The Chinese spy balloon that flew across the U.S. early this year used American equipment to take photos and videos intended to be sent to Beijing, according to a report.
An investigation conducted by intelligence agencies found that the balloon was used for spying, not weather-related issues as claimed by China, The Wall Street Journal reported, citing U.S. officials.
These preliminary findings, officials said, are backed by an analysis of the spy balloon’s contents, which included commercially available American equipment paired with more advanced Chinese equipment used to capture and send information to Beijing.
The captured information by the spy balloon, officials said, is not believed to have been successfully sent back to Beijing. The officials did not specify as to why the spy mission seemed to fail, but they told The Journal that intelligence agencies used countermeasures to prevent data collection.
The investigation was conducted by several intelligence agencies, including the Federal Bureau of Investigation, The Journal reported.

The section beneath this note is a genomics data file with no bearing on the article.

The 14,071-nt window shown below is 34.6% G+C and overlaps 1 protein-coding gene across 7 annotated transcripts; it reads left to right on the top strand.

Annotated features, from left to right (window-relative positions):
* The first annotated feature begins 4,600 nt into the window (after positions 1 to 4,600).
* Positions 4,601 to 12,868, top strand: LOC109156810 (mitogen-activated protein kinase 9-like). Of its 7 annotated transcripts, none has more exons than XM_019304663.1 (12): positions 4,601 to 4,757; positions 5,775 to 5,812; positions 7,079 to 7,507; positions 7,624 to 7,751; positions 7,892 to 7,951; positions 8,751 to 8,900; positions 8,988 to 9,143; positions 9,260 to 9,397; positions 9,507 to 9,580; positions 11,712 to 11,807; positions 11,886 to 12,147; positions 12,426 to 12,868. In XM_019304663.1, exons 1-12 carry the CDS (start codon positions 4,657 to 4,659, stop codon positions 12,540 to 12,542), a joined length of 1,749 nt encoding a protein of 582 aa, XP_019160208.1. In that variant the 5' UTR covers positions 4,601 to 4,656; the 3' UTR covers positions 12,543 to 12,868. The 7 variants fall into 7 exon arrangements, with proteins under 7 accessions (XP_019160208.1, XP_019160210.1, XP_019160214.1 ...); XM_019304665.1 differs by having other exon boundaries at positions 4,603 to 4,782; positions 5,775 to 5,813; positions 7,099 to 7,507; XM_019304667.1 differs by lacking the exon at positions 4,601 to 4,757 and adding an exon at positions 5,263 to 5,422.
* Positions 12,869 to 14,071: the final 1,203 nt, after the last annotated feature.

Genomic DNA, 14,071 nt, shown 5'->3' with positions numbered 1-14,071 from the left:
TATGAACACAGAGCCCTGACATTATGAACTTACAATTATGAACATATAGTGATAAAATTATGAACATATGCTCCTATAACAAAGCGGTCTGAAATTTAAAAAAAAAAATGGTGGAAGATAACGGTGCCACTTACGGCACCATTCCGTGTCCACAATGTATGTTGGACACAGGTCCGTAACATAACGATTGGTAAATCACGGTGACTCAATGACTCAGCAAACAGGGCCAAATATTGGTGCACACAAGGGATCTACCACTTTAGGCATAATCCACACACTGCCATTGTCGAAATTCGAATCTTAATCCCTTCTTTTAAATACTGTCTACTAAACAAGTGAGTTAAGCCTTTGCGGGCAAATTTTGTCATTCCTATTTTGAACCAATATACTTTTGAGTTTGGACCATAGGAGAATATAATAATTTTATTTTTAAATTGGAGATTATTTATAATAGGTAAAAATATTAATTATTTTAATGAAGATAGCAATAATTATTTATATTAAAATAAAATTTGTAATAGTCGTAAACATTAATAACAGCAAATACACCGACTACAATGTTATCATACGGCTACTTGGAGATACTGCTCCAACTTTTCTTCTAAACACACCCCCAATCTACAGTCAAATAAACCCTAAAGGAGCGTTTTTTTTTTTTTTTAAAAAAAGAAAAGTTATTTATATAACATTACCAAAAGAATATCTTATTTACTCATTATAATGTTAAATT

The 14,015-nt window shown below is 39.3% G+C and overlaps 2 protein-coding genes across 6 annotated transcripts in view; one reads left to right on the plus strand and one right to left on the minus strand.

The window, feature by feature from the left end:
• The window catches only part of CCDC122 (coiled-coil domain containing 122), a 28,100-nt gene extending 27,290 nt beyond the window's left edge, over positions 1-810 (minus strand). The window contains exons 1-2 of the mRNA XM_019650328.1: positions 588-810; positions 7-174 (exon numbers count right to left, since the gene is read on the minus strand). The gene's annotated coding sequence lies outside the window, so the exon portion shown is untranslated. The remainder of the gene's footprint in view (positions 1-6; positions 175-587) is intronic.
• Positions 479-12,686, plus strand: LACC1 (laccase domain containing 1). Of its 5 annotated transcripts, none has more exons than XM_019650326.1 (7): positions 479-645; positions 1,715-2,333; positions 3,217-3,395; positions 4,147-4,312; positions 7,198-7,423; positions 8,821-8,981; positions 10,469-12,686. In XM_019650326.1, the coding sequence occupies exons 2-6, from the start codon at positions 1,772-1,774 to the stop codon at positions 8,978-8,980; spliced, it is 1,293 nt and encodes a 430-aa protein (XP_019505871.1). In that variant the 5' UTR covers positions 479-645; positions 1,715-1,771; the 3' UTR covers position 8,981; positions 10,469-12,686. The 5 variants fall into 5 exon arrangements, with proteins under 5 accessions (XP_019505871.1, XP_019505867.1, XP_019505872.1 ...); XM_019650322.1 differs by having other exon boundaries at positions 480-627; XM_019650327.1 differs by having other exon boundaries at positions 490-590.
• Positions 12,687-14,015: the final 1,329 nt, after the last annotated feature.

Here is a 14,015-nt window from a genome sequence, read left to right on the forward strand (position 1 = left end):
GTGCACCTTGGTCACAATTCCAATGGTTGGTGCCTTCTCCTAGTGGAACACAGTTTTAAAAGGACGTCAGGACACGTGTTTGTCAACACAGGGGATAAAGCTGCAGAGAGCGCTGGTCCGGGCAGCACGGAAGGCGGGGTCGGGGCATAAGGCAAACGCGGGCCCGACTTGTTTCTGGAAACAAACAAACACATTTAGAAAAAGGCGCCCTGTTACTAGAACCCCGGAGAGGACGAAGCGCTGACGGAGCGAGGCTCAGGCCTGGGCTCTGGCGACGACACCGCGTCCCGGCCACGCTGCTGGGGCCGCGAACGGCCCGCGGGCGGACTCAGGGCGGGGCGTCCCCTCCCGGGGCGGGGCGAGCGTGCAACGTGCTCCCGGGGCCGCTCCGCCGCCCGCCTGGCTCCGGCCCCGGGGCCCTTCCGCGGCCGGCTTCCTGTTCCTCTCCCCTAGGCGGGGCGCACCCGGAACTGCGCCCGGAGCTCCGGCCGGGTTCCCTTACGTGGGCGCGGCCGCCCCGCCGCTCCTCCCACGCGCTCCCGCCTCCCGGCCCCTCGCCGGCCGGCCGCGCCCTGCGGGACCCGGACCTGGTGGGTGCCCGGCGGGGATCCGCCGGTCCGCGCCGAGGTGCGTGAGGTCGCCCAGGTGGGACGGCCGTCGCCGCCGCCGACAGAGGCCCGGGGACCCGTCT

The Pentagon did not respond to a request for comment.
The Chinese spy balloon flew from Alaska to the East Coast, where it was shot down by the military over the Atlantic Ocean Feb. 4.
The contrast between Beijing’s claims of a weather balloon and the U.S. investigation over spy concerns comes amid historic tensions between the two nations.
Secretary of State Antony Blinken traveled to China in June to meet with Chinese President Xi Jinping.
President Biden in June expressed a willingness to put the balloon incident in the past and said he hopes to meet with President Xi.
“I don’t think the leadership knew where it was and knew what was in it and knew what was going on,” Biden told reporters as Blinken traveled to China. “It was, I think it was more embarrassing than it was intentional.”
“And so, I’m hoping that, over the next several months, I’ll be meeting with Xi again and talking about legitimate differences we have but also how there’s areas we can get along,” he continued.